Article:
She looked through her cataract cloud. Her hair, like the bathroom mirror, had silvered. Her face showed cracks like the tile. Toothbrushes… two?
Nothing looked familiar. Not the photo of children that fluttered from her purse to the cold tile floor. Not the gray-haired man who carried her to bed.
Eileen McIntyre writes to the hum of hummingbird wings and listens to critique from crows in the woods of Northern California.
Dr. Gennit was close to a breakthrough. His devotion to finding a cure for Alzheimer’s was legendary.
He’d been caregiver for his mother, watching her steady decline and eventual death.
We thought he was just overworked until he left the lab today.
“I really can’t stay. Mother has dinner ready.”
Candace Kubinec wrote this story.
He swallowed me whole each evening, coughing me up the next day in time for school. He consumed my childhood and my parents’ relationship. Comfort came from the belly rumble of the boiler, the hot breath of the stove. Eventually he spat me out – a hairball tumbling in the wind.
writes novels, flash fiction and the occasional poem.
Her scars run deep. Invisible.
A stab in the heart here, a slap in the face there.
She plans her escape with precision, as far as her meagre funds will allow. Relief.
She forces herself to stop thinking about her past pain, her ex-husband and, with a pang, her ex-dog.
Jean lives in a village near Bath in the UK. She has an ex-husband and an ex-dog.
I used to collect mermaid scales at the beach with my brother. They were aluminium soda can tabs, but whatever—we knew they were really mythical, wish-granting scales. We used them for snow days until my brother caught pneumonia.
I stacked hundreds on his grave.
Even then, it wasn’t enough.
Like most kids , E.O. just used shooting stars to wish for snow days. During meteor showers, about 90% of the wishes in the region were likely made for snow, with the remaining 10% being divided between money, sports cars, and those hoping that their sadistic bosses would drop dead inexplicably.
I see my life.
I see my laughter, my tears. I see passion, hope.
Sadly next I see doubt, anxiety, so much worry, too little joy in the beauty of simply being alive!
Looking back, through dead eyes, too late I see a glorious gift unappreciated.
I see my life.
Lisa Lysen is having fun exploring her passion for words, hoping an adventure in writing may be somewhere in her future.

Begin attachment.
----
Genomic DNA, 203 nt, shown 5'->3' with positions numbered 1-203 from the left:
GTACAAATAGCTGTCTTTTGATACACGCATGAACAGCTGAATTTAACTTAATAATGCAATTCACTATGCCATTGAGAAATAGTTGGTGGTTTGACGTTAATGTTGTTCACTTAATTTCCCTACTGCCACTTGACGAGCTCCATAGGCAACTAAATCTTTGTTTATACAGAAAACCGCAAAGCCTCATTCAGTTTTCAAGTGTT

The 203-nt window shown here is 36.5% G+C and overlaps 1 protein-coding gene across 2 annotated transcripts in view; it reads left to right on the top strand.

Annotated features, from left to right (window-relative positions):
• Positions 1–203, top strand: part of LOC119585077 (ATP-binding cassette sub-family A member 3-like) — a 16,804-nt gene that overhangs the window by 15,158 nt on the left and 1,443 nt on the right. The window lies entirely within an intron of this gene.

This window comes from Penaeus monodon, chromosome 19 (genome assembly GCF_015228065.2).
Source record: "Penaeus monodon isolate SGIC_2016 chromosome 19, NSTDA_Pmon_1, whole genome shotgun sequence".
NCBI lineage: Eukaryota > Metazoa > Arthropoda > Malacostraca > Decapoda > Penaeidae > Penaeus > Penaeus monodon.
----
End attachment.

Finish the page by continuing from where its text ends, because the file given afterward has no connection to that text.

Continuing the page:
She often wept in mourning over a life she deemed wasted… unfulfilled.
She’d always had one singular purpose but at 43, that ship had long sailed.
Shame from decades of destruction and despair evaporated into rapture as she watched the positive result appear on the stick she’d just peed on.
Although Lisa struggled with severe mental health issues for many years, she worked tirelessly to rise above and find joy. She works part-time helping others dealing with mental illness while also soaking up the incredible joy she’s found in her beautiful, healthy 2 month old baby girl… her constant reminder that the Universe will always rise up to meet us.
Finally, after four long years, I’m free!
I can use the bathroom and take a shower without a tiny partner. I can finish a cup of coffee while it’s still hot.
Oh, the possibilities! I could even read quietly or even watch a non-animated television show.
I miss her already.
Marcus Benjamin Ray Bradley grew up in Perryville and now lives in Versailles, KY, with his wife and daughters. He wonders if his wife will feel this way in three years.
The tragic play unfolded in reverse. From the kitchen window mother saw the ragged hole in the ice on the frozen pond. Footprints in the snow backtracked to the door. The little red boots were gone, and toys lay abandoned on the floor. The television droned on, speaking to emptiness.
B.C. Nance is a native of Nashville, Tennessee where he works as a historical archaeologist. In his spare time he writes fiction and poetry and has published several of his short stories.
After weeks of making eyes from the other side of Fiction, he plucked up the courage.
His scrawled note said, “Coffee?” Her reply said “Convince me.” She’d read the novels: true love needs a little jeopardy.
But he missed her punctuating smile. He snatched up his satchel and marched away.
Tamsin also believes too much of what she reads in novels.